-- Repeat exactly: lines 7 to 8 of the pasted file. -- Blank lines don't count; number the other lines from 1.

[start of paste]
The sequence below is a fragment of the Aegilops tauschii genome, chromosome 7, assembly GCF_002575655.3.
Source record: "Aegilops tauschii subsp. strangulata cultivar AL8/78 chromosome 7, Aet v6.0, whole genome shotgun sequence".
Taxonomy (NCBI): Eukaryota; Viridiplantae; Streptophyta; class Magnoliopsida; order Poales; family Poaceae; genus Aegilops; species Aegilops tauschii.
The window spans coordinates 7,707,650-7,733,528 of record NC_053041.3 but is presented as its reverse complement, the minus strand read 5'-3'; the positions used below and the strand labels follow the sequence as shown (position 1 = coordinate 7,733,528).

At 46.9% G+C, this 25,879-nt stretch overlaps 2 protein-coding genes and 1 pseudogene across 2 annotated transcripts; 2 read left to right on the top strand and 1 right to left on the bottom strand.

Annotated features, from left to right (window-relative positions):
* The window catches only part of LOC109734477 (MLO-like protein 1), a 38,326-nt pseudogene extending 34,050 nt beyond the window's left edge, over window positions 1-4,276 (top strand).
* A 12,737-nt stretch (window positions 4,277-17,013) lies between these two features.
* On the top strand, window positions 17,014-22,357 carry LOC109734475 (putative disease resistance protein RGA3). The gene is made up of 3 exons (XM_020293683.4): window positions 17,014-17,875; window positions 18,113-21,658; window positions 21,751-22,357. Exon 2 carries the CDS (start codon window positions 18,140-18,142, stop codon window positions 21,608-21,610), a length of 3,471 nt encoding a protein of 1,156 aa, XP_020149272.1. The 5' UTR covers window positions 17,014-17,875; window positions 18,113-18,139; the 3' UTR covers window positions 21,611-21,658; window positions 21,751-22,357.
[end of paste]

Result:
* The window catches only part of LOC109734477 (MLO-like protein 1), a 38,326-nt pseudogene extending 34,050 nt beyond the window's left edge, over window positions 1-4,276 (top strand).
* A 12,737-nt stretch (window positions 4,277-17,013) lies between these two features.